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Revista do Hospital das Clínicas

On-line version ISSN 1678-9903

Rev. Hosp. Clin. vol.55 n.2 São Paulo Mar./Apr. 2000

http://dx.doi.org/10.1590/S0041-87812000000200005 

ORIGINAL ARTICLES

 

PREDICTIVE VALUE OF THE ANKLE-BRACHIAL INDEX IN THE EVALUATION OF INTERMITTENT CLAUDICATION

 

Nelson Wolosker, Ruben A Rosoky, Lívio Nakano, Márcio Basyches and Pedro Puech-Leão

 

 

RHCFAP/3004


WOLOSKER N et al. - Predictive value of the ankle-brachial index in the evaluation of intermittent claudication. Rev. Hosp. Clín. Fac. Med. S. Paulo 55(2):61-64, 2000.

SUMMARY: The purpose of this study was to determine whether the ankle-brachial index (ABI) could be used to predict the prognosis for a patient with intermittent claudication (IC).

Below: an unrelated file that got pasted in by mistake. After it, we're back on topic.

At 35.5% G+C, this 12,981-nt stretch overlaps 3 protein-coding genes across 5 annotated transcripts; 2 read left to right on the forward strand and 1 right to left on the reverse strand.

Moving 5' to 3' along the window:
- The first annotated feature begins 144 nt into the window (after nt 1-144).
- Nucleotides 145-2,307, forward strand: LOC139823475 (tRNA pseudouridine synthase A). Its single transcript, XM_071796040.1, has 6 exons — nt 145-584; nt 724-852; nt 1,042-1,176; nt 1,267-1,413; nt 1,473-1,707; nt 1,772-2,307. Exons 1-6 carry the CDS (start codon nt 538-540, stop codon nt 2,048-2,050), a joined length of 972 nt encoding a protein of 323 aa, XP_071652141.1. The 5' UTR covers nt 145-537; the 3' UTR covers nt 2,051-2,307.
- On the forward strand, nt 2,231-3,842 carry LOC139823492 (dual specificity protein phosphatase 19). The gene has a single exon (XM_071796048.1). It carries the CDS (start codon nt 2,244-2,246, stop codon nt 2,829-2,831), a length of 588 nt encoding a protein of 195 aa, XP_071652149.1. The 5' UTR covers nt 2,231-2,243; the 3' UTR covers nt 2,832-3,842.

We studied 611 patients prospectively during 28 months of follow-up. We analyzed the predictive power of using various levels of ABI — 0.30 to 0.70 at 0.05 increments — in terms of the measure's specificity (association with a favorable outcome after exercise rehabilitation therapy) and sensitivity (association with a poor outcome after exercise rehabilitation therapy). We found that using an ABI of 0.30 as a cut-off value produced the lowest margin of error overall, but the predictive power was still low with respect to identifying the patients with a poor prognosis after non-aggressive therapeutic treatment. Further study is needed to perhaps identify a second factor that could increase the sensitivity of the test.

DESCRIPTORS: Intermittent claudication. Risk factors. Diagnostic. Atherosclerosis. Complications.


 

 

Intermittent claudication (IC) is an early clinical manifestation of peripheral arterial occlusive disease (PAOD). Its evolution is relatively mild, with improvement in the majority of patients, permitting longer walking tolerance. Therefore, early clinical treatment is important1,2.

However, a significant number of patients with IC do not improve with noninvasive management or present a worsening of their vascular condition even with adequate management3, leading to a poorer quality of life or even to the risk of 1oosing the extremity.